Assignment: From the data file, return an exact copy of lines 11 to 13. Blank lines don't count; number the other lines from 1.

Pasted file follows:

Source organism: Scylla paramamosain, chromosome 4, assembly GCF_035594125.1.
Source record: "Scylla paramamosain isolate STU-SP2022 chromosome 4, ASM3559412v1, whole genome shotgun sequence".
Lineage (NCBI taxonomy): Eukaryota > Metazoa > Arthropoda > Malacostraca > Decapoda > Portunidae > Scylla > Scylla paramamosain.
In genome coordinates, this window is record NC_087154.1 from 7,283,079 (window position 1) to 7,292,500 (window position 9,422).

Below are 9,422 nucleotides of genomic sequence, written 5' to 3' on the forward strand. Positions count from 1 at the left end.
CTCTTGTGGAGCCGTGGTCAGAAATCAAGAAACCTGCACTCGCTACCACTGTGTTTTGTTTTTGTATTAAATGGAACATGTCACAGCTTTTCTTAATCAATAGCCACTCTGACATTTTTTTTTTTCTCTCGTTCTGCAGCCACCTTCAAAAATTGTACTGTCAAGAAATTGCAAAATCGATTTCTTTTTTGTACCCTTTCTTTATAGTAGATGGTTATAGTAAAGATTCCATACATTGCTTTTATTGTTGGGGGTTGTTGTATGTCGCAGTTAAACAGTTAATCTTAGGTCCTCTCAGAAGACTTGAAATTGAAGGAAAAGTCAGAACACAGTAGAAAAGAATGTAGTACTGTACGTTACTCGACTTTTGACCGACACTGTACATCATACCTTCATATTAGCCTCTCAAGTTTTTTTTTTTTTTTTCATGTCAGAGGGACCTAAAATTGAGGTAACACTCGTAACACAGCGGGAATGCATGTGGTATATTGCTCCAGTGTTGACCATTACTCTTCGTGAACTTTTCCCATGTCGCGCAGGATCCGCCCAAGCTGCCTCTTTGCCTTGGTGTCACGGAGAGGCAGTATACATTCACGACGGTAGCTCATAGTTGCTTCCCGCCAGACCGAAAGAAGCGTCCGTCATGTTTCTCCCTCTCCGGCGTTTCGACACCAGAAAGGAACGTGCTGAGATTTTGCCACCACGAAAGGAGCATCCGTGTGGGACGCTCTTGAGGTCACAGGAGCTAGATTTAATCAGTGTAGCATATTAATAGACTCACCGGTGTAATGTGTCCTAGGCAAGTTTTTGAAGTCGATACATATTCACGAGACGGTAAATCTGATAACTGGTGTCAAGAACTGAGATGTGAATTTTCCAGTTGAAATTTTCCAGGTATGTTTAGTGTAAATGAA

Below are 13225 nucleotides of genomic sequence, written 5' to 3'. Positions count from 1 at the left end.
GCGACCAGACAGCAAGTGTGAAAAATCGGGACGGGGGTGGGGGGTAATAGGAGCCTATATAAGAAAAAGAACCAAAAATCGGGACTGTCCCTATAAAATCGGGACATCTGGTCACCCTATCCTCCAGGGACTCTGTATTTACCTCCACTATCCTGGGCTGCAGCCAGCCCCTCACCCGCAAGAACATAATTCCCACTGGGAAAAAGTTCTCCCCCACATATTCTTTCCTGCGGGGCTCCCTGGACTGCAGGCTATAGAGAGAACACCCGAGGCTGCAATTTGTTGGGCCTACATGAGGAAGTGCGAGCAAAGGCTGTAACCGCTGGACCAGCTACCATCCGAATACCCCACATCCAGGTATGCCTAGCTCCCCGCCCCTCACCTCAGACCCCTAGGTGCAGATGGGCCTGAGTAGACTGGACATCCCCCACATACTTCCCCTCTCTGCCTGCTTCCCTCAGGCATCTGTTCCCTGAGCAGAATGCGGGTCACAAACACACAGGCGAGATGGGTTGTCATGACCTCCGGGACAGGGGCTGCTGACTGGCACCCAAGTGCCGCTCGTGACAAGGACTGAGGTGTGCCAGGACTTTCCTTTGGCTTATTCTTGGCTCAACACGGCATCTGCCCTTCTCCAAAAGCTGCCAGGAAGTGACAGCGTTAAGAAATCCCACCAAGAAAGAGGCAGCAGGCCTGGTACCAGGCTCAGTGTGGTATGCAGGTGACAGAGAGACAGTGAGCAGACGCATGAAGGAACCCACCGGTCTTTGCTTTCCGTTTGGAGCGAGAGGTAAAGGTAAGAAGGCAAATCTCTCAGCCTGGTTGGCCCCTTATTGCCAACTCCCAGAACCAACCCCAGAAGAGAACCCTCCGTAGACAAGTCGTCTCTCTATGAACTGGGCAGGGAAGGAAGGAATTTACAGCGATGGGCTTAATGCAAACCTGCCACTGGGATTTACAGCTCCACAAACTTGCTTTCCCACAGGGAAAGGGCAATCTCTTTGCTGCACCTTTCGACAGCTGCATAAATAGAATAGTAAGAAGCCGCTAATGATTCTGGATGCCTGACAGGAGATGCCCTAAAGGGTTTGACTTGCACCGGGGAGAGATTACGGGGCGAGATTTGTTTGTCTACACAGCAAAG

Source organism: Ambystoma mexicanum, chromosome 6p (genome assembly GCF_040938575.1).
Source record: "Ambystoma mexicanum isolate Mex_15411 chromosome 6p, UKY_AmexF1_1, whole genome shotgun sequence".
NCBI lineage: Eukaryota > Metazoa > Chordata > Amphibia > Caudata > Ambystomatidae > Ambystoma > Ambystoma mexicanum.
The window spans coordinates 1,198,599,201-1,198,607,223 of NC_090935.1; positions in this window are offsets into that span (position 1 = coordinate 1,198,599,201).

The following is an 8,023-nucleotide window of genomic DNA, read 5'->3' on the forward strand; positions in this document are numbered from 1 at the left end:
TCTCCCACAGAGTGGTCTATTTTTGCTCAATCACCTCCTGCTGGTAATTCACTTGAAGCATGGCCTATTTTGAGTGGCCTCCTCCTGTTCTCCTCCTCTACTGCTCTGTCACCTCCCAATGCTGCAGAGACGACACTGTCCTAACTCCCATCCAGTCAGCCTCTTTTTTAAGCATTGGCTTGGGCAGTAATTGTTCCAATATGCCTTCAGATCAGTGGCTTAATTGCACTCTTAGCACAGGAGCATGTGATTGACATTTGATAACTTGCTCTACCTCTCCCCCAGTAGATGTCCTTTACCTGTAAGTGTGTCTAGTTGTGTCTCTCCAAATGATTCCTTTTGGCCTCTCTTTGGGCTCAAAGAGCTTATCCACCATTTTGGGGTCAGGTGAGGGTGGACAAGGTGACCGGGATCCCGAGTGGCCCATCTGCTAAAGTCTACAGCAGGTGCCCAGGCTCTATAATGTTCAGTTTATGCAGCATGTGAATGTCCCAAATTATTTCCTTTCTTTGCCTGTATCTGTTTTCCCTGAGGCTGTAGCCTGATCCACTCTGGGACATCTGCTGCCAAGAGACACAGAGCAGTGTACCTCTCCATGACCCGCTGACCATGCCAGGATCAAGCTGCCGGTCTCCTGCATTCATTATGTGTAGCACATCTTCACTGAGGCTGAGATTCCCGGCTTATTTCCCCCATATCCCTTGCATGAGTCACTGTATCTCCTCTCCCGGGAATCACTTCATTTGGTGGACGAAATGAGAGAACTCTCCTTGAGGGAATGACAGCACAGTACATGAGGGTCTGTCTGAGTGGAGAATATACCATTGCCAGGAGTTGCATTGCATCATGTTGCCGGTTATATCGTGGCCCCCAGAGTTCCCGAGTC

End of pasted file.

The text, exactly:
NCBI lineage: Eukaryota > Metazoa > Chordata > Amphibia > Caudata > Ambystomatidae > Ambystoma > Ambystoma mexicanum.
The window spans coordinates 1,198,599,201-1,198,607,223 of NC_090935.1; positions in this window are offsets into that span (position 1 = coordinate 1,198,599,201).

The following is an 8,023-nucleotide window of genomic DNA, read 5'->3' on the forward strand; positions in this document are numbered from 1 at the left end: